"Somehow, the cold winter chill seems all the less biting when I know a shamrock shake is waiting for me at the heavenly gates of March."
These once in a lifetime fast food items seem to stand ever present among a sea of menu standards and never fail to become the objects of my fascination. Starting from a young age, I’ve been overly susceptible to advertising. My parents effectively banned me from watching any television channels which played commercials after they caught me numerous times with my still-developing, prune-sized brain, transfixed by the TV screen. “What are you watching?” they’d ask, in that way only parents can. I would scramble to change the channel, but it was too late, my parents had discovered the ugly truth: I was watching a channel of only advertisements.
I have a confession to make: I missed my chance to eat the Travis Scott Burger. I didn’t stroll into McDonald’s, head held high, and proclaim in a booming roar: “CACTUS JACK SENT ME!” This was not on purpose; I promise I didn’t mean to miss my chance. It just...it just slipped through my fingers, like the sands of time or an unhappy marriage (but actually important). It seems that my opportunity to see how different a quarter pounder burger with bacon tastes when it’s been branded by a celebrity is gone, never to return.
Rather than escaping my everyday reality in one of the myriads of fantasy worlds offered on the myriad of channels available, I had chosen one without any setting, characters, or plot. I had chosen a channel that simply offered products to be bought (the majority of which a toddler like myself had no use for). After this incident repeated itself four or five times, my parents placed heavy sanctions on my television-viewing time. The rare glances I got of advertisements, especially fast-food ones, inspired a passionate longing in me unlike anything I had ever known.
The first thing I ever truly desired (not simply wanted but desired) was a teriyaki chicken sandwich from Subway, which I snuck a forbidden glance at in a TV commercial. I relentlessly begged my dad to drive me to the local Subway where we could become patrons of esteemed sandwich artists as we lounged and feasted on their tasty fare. To this day I cannot remember what that sandwich tasted like, and after eating it did my desire for it completely melted away. But I do remember that desire, the primal need for something those ads inspired in me, and while it may have been the first time a specialty fast-food item captured me in lustful appeal, it certainly would not be the last.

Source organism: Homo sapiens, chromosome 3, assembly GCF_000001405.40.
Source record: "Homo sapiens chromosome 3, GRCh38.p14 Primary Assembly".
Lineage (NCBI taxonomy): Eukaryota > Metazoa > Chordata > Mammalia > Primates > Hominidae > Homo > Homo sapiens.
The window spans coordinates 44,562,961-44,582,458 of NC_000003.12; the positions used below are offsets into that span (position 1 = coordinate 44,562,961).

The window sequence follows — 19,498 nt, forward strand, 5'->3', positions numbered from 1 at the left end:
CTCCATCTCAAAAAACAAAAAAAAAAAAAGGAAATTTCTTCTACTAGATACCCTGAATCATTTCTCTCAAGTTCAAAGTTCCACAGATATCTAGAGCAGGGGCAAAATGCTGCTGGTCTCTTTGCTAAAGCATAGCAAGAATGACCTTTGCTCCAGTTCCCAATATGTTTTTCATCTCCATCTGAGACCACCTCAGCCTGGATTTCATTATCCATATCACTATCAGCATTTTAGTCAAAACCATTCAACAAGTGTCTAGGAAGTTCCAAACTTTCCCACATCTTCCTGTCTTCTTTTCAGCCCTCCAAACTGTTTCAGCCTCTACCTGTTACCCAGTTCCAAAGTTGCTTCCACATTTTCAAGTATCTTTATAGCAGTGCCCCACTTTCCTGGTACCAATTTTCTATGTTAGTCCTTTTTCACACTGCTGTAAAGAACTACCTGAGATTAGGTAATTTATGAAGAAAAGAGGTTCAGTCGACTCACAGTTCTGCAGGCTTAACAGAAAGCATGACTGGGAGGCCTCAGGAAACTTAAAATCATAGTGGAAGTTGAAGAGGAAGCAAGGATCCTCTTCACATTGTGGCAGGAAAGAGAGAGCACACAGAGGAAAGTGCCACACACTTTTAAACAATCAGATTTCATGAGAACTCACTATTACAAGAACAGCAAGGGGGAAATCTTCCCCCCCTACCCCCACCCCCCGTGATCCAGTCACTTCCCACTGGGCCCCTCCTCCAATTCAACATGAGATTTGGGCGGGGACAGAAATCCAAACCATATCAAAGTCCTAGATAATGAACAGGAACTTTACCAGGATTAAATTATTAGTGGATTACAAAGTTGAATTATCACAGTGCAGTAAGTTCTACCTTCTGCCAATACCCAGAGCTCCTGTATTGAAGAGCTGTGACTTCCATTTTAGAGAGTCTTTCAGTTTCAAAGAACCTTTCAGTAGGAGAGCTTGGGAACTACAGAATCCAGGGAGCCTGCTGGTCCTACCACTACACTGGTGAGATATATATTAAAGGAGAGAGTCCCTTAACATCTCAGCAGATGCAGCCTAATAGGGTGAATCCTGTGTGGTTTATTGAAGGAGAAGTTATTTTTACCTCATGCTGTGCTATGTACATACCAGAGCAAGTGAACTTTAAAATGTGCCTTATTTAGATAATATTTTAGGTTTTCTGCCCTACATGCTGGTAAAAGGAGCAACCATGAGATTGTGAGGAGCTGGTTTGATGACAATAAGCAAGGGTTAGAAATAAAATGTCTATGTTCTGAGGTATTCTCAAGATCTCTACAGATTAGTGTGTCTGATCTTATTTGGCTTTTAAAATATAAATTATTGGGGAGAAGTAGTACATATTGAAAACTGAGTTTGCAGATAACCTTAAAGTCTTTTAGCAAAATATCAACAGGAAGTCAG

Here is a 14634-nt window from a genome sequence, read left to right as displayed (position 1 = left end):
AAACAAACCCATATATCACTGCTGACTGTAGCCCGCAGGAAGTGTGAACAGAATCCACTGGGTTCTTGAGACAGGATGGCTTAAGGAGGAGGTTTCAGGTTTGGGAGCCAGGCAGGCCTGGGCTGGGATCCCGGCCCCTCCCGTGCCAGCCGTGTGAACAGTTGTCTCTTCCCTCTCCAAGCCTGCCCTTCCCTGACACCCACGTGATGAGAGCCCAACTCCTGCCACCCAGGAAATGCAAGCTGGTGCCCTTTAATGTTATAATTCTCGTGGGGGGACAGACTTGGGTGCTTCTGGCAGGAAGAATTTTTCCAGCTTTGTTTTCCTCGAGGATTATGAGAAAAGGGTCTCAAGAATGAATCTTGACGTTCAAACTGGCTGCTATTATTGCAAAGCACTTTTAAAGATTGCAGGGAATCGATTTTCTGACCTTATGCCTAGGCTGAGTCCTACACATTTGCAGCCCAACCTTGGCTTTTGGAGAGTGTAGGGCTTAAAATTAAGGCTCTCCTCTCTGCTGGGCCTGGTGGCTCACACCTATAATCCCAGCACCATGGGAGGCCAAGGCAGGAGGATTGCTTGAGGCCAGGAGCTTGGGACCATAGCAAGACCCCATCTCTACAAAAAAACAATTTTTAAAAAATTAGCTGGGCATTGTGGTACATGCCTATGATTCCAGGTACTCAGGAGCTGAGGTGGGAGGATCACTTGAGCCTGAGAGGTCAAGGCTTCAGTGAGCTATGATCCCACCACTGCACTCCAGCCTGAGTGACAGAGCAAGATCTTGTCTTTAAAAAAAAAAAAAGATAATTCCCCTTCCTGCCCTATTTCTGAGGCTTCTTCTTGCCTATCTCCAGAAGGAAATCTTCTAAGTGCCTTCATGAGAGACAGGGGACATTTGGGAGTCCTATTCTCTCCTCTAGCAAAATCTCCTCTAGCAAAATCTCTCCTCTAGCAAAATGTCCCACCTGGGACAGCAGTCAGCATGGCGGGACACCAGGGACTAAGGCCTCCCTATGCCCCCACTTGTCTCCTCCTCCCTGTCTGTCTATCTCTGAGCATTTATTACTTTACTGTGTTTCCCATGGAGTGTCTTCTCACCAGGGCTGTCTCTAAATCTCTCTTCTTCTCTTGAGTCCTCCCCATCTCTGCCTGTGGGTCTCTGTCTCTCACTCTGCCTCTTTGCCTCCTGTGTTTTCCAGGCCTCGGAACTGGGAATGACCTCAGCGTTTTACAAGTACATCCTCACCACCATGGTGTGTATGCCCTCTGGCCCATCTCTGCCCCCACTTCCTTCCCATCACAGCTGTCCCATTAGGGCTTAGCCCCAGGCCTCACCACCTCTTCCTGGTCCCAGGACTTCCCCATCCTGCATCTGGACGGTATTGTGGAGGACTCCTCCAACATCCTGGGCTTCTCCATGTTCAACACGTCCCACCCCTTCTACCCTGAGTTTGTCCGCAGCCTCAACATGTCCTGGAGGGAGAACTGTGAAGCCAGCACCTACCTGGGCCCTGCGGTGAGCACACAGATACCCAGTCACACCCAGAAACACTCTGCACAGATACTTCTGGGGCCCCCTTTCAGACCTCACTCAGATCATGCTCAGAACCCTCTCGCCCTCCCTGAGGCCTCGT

Some of these menu items are seasonal monsters that rear their heads like cicadas, awakening expectedly from a regularly scheduled hibernation. These are delicacies to look forward to that break-up the monotony of life. Somehow, the cold winter chill seems all the less biting when I know a shamrock shake is waiting for me at the heavenly gates of March.
"The Popeyes Chicken sandwich is a meal that warms my soul."
Why yes, St. Patrick, I would like whipped cream and a cherry with that. Say 'hi' to Jesus for me. Others come, lingering for an unknown amount of time, and then disappear into the fog of our collective memory. Did McDonald’s ever really have a sandwich that featured a slab of ribs but somehow no bones? Will it ever be back? Like a deranged uncle, these items wander absentmindedly in and out of our lives and encourage us to question the fabric of reality.
Temporality aside, the spiritual unity of a meal is important too; there are those items that warm my soul and those that dissolve it. The Popeyes Chicken sandwich is a meal that warms my soul. It sauntered onto the scene last year like the mysterious, sexy Louisiana-Frenchman you lock eyes with right as the bartender says, “last call.” Fast-forward to a year later and he’s proposing to you, you’re just as enraptured by him as the first night you met. You’re getting married. Take that, dad. This is an example of what we should term a blessed meal: although it begins as a limited time offer, it can’t help but stick around. It is that magical, fleeting intersection of corporate greed and lustful desire that births a true classic.
Food is an essential part of any culture, and specialty fast food items do not escape this umbrella. They are often hideous, sometimes magical, and never as good as they look on TV. Constant advertisements tattoo such items onto our soft, squishy minds and lead us back with the same pied piper performance again and again. For those of you who have made it out of the vicious cycle, who never touch the stuff, I applaud you. I know deep down that I will never be one of you. I know that those golden arches, that red-haired siren, and the monarch himself will always call me back, and I will always, no matter how long I stay away, return.
Regardless of your personal level of affiliation with these decadent monstrosities, they are a testament to the power of modern advertising. Companies introduce items we never knew we craved but, the second that ad flashes before our eyes in between Everybody Loves Raymond reruns, we are hooked. With the recent decline in the popularity of network television due to the popularity of streaming services, perhaps these items will start to disappear. After all, they’re only as powerful as the ad campaigns behind them. Maybe the world is better off without these tantalizing greaseballs being hurled out of our televisions.
But as someone once said, “nothing ventured nothing gained.” I’m willing to wager those extra years of my life, the years a greasy burger callously steals time and time again, just for one more shot at finding it: the item that fills these cavernous holes in my life and fast-food menus. So, in the end, I’m disappointed I missed the Travis Scott burger. It could have been the one. Oh well --the J Balvin Burger is still in stock.
BY THE BOOK
The case for off-the-cuff cooking
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